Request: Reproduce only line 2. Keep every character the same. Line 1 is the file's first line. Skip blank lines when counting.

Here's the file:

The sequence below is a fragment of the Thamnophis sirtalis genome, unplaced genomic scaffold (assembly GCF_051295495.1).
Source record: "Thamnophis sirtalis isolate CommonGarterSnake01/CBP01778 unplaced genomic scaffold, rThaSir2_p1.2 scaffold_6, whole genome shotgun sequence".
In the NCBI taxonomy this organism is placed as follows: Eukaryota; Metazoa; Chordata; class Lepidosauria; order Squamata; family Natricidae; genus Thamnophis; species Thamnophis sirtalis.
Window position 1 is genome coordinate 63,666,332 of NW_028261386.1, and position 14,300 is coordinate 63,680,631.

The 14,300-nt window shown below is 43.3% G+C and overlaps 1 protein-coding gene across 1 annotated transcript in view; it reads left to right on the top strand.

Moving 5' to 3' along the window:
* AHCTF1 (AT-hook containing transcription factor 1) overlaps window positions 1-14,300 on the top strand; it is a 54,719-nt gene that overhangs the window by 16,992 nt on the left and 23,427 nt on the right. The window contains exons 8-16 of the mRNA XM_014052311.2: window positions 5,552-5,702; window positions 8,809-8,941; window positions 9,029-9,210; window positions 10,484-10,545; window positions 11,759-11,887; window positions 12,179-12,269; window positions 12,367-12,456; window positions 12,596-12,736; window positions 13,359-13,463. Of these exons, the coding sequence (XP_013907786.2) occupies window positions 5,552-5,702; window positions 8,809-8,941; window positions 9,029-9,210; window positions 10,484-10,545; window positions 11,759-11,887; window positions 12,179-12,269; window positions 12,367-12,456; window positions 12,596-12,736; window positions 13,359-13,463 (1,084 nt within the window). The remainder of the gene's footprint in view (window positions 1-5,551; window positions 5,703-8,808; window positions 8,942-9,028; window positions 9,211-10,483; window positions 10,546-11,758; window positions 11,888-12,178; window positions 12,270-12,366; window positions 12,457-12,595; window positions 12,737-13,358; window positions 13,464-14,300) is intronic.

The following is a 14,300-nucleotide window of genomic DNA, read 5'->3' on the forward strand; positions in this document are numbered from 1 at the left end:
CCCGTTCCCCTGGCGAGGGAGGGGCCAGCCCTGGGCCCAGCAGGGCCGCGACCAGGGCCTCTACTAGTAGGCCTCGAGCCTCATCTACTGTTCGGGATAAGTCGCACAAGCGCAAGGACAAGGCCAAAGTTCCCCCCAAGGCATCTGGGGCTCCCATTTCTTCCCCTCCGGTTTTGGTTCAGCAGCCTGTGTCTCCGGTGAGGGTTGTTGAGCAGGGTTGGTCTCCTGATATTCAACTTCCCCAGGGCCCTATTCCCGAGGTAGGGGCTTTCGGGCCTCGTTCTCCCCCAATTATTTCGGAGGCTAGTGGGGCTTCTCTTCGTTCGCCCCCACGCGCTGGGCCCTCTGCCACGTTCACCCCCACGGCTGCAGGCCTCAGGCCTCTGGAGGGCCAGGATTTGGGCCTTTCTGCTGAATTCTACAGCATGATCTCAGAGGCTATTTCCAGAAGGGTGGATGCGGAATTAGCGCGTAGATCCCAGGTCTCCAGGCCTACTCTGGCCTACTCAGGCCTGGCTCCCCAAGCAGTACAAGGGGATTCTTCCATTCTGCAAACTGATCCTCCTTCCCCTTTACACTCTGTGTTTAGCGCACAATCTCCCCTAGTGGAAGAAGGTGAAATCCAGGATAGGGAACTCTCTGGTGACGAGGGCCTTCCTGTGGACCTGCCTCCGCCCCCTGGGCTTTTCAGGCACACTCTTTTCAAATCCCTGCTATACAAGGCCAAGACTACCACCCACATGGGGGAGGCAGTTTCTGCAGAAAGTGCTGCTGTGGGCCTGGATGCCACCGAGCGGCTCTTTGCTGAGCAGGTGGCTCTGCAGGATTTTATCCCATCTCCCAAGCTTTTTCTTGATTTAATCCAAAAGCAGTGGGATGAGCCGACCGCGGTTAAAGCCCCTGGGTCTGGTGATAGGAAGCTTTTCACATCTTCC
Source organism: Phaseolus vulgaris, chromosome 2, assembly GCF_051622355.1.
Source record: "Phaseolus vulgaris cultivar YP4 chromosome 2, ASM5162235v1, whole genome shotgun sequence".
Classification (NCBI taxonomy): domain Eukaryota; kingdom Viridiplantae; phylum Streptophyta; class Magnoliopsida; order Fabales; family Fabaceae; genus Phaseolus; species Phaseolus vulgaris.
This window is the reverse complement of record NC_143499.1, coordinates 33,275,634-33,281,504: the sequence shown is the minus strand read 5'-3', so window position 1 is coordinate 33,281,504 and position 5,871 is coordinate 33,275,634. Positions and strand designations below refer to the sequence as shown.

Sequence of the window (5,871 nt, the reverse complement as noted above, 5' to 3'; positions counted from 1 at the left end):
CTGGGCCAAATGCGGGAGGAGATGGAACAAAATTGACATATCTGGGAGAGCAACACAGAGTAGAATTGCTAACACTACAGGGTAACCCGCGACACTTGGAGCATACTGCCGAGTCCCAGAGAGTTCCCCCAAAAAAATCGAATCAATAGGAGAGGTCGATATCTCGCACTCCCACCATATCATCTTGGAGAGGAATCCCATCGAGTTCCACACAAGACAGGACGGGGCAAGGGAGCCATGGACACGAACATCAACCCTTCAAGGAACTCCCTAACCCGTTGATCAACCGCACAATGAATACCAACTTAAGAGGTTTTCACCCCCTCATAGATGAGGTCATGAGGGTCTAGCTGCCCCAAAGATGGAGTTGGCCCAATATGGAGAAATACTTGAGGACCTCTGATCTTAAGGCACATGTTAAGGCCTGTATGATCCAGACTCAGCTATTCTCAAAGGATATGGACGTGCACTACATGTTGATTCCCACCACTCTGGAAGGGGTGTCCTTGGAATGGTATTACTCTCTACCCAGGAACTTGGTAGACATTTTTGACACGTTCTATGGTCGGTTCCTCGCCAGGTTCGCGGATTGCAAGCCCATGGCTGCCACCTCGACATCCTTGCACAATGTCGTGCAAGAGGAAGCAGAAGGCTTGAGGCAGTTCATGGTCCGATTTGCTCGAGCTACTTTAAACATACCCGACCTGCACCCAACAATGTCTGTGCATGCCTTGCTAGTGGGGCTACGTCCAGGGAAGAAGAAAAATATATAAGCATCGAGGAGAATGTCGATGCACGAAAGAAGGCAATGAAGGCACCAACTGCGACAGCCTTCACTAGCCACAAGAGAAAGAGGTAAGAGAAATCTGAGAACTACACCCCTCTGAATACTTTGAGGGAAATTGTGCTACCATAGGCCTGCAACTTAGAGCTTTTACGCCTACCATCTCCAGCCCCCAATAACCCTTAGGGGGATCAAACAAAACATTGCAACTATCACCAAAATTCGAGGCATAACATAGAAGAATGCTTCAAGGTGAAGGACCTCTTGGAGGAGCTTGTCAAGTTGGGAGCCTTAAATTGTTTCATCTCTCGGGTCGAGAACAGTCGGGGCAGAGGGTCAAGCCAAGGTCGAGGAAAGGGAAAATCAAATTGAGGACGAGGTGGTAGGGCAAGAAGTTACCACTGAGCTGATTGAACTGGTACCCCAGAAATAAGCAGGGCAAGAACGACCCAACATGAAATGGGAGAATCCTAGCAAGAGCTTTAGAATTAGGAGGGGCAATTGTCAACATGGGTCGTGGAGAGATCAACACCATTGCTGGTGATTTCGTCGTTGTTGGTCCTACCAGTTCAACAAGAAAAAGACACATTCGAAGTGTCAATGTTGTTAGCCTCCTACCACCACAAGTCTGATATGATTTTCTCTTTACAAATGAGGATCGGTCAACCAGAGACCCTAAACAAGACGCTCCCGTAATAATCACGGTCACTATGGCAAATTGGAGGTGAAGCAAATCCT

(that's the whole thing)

Source record: "Thamnophis sirtalis isolate CommonGarterSnake01/CBP01778 unplaced genomic scaffold, rThaSir2_p1.2 scaffold_6, whole genome shotgun sequence".